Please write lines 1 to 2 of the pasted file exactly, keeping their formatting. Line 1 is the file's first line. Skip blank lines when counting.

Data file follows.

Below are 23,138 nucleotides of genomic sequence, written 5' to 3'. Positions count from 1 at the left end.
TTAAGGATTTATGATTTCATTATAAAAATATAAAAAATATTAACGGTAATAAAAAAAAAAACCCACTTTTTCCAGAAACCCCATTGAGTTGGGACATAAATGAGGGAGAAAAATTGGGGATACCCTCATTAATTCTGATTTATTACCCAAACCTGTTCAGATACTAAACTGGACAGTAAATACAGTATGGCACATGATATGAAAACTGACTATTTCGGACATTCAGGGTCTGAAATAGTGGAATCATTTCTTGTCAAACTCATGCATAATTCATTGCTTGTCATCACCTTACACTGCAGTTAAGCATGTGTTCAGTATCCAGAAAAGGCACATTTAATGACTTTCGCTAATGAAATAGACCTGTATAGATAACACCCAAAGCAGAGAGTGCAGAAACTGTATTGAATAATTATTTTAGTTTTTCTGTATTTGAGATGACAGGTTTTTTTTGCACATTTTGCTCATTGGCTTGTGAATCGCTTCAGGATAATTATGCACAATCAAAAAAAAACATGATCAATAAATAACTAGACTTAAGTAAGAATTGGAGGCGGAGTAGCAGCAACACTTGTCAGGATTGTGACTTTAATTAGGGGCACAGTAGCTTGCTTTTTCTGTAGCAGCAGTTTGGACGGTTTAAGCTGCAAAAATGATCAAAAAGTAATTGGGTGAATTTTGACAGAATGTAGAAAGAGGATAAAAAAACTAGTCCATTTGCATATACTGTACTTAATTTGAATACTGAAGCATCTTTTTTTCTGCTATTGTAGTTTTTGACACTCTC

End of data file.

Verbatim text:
Below are 23,138 nucleotides of genomic sequence, written 5' to 3'. Positions count from 1 at the left end.
TTAAGGATTTATGATTTCATTATAAAAATATAAAAAATATTAACGGTAATAAAAAAAAAAACCCACTTTTTCCAGAAACCCCATTGAGTTGGGACATAAATGAGGGAGAAAAATTGGGGATACCCTCATTAATTCTGATTTATTACCCAAACCTGTTCAGATACTAAACTGGACAGTAAATACAGTATGGCACATGATATGAAAACTGACTATTTCGGACATTCAGGGTCTGAAATAGTGGAATCATTTCTTGTCAAACTCATGCATAATTCATTGCTTGTCATCACCTTACACTGCAGTTAAGCATGTGTTCAGTATCCAGAAAAGGCACATTTAATGACTTTCGCTAATGAAATAGACCTGTATAGATAACACCCAAAGCAGAGAGTGCAGAAACTGTATTGAATAATTATTTTAGTTTTTCTGTATTTGAGATGACAGGTTTTTTTTGCACATTTTGCTCATTGGCTTGTGAATCGCTTCAGGATAATTATGCACAATCAAAAAAAAACATGATCAATAAATAACTAGACTTAAGTAAGAATTGGAGGCGGAGTAGCAGCAACACTTGTCAGGATTGTGACTTTAATTAGGGGCACAGTAGCTTGCTTTTTCTGTAGCAGCAGTTTGGACGGTTTAAGCTGCAAAAATGATCAAAAAGTAATTGGGTGAATTTTGACAGAATGTAGAAAGAGGATAAAAAAACTAGTCCATTTGCATATACTGTACTTAATTTGAATACTGAAGCATCTTTTTTTCTGCTATTGTAGTTTTTGACACTCTC